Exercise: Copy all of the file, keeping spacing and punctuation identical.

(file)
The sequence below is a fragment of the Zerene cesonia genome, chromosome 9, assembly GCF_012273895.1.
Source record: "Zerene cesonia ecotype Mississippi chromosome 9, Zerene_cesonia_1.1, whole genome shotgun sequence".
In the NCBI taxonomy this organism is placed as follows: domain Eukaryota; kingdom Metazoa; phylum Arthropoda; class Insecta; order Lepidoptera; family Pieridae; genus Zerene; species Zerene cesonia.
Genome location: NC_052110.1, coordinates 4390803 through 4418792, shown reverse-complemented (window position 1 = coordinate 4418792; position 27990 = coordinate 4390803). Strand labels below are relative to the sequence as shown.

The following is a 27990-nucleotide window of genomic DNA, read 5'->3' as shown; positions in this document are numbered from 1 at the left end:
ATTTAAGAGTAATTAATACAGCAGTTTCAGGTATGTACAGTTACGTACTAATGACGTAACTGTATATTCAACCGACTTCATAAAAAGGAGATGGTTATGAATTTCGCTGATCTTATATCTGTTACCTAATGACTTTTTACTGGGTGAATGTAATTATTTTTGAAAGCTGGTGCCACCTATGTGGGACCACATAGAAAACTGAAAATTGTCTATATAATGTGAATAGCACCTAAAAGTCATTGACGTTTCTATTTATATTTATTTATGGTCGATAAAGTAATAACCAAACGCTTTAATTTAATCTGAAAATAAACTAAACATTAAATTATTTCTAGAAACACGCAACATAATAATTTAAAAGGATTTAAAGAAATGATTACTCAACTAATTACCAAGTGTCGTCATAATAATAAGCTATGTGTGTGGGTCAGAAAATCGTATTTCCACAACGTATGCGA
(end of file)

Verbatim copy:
The sequence below is a fragment of the Zerene cesonia genome, chromosome 9, assembly GCF_012273895.1.
Source record: "Zerene cesonia ecotype Mississippi chromosome 9, Zerene_cesonia_1.1, whole genome shotgun sequence".
In the NCBI taxonomy this organism is placed as follows: domain Eukaryota; kingdom Metazoa; phylum Arthropoda; class Insecta; order Lepidoptera; family Pieridae; genus Zerene; species Zerene cesonia.
Genome location: NC_052110.1, coordinates 4390803 through 4418792, shown reverse-complemented (window position 1 = coordinate 4418792; position 27990 = coordinate 4390803). Strand labels below are relative to the sequence as shown.

The following is a 27990-nucleotide window of genomic DNA, read 5'->3' as shown; positions in this document are numbered from 1 at the left end:
ATTTAAGAGTAATTAATACAGCAGTTTCAGGTATGTACAGTTACGTACTAATGACGTAACTGTATATTCAACCGACTTCATAAAAAGGAGATGGTTATGAATTTCGCTGATCTTATATCTGTTACCTAATGACTTTTTACTGGGTGAATGTAATTATTTTTGAAAGCTGGTGCCACCTATGTGGGACCACATAGAAAACTGAAAATTGTCTATATAATGTGAATAGCACCTAAAAGTCATTGACGTTTCTATTTATATTTATTTATGGTCGATAAAGTAATAACCAAACGCTTTAATTTAATCTGAAAATAAACTAAACATTAAATTATTTCTAGAAACACGCAACATAATAATTTAAAAGGATTTAAAGAAATGATTACTCAACTAATTACCAAGTGTCGTCATAATAATAAGCTATGTGTGTGGGTCAGAAAATCGTATTTCCACAACGTATGCGA